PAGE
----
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The state pension situation is improving, but most plan funding is still low


Wisconsin is home to the nation’s strongest pension plan. (Scott Boehm/Getty Images)

Wisconsin has the nation’s strongest pension plan, while Illinois has the worst, according to a new report. And the situation across states is starting to moderate.

On average, state pension plans are roughly 73 percent funded, according to Morningstar, an investor research company that puts together the annual report. While experts consider many factors, a funded ratio of 80 percent or better is considered to be a rough measure of a healthy plan. Funding ratios dropped last year, thanks to deferred losses from the economic downturn, but the situation is improving, the report’s author Rachel Barkley says.

“I would say it’s definitely moderating,” she said. “You’re not seeing the fast declines that you did a few years ago.”

Pensions are often among the largest obligations states have and play a critical role in determining fiscal health and credit quality. Despite the building economic recovery, state pensions weakened last year with their funded status dropping about 2 percent, due in part to deferred losses from the downturn, according to Morningstar.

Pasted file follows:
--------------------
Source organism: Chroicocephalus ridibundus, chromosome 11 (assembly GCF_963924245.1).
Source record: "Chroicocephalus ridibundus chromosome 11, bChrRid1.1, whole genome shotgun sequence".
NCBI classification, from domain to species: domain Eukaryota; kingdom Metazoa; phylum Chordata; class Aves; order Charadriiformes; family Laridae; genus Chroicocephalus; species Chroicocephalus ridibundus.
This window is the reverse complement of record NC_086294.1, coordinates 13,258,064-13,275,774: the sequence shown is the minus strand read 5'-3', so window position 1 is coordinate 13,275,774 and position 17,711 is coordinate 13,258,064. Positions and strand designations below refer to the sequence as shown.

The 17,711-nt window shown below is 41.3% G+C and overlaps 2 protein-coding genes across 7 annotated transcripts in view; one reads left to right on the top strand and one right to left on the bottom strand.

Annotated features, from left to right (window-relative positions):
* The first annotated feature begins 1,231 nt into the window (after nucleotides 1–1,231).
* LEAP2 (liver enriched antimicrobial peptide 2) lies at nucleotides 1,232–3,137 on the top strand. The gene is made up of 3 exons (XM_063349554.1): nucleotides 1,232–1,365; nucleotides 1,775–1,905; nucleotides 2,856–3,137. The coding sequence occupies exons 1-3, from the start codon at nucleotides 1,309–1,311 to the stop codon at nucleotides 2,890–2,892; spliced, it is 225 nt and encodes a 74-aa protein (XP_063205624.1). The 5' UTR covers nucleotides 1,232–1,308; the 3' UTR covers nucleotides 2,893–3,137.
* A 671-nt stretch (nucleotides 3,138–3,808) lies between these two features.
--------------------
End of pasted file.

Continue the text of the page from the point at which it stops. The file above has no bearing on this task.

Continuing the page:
Wisconsin’s public pension was 99.9 percent funded, with unfunded liabilities of $18 per capita. Five other states — New York, North Carolina, South Dakota, Tennessee and Washington — all also were funded at 90 percent or more. Six states had less than $100 in per capita unfunded liabilities, according to the report. A total of 12 states were funded above the often-recommended 80 percent cutoff.

Some 26 states had a funded ratio of 70 percent or less. Illinois was the worst with a ratio of 40.4 percent and a per capita unfunded liability of $7,421. Pensions in Connecticut and Kentucky were also below 50 percent funded.

Because pension plans spread out gains and losses over a period of years, many are still documenting losses from the Great Recession. Low funding ratios and high per-capita unfunded liabilities are telltale signs of a weak pension plan, according to the report. But so, too, are rapid increases in annual contributions and pension costs that account for a major chunk of a state government’s general government spending.

While Morningstar’s report paints a weak one-year snapshot, pension plans have had higher-than-expected returns on their investments over the past quarter-century despite three recessions, according to a March report from the National Association of State Retirement Administrators.

And state officials have undertaken serious reforms in the aftermath of the downturn, a February report from the Boston College Center for Retirement Research found. Still, the Center warned that the future health of state pension plans relies on “a degree of fiscal discipline that has been lacking in some jurisdictions.”

Niraj Chokshi is a general assignment reporter for The Washington Post.

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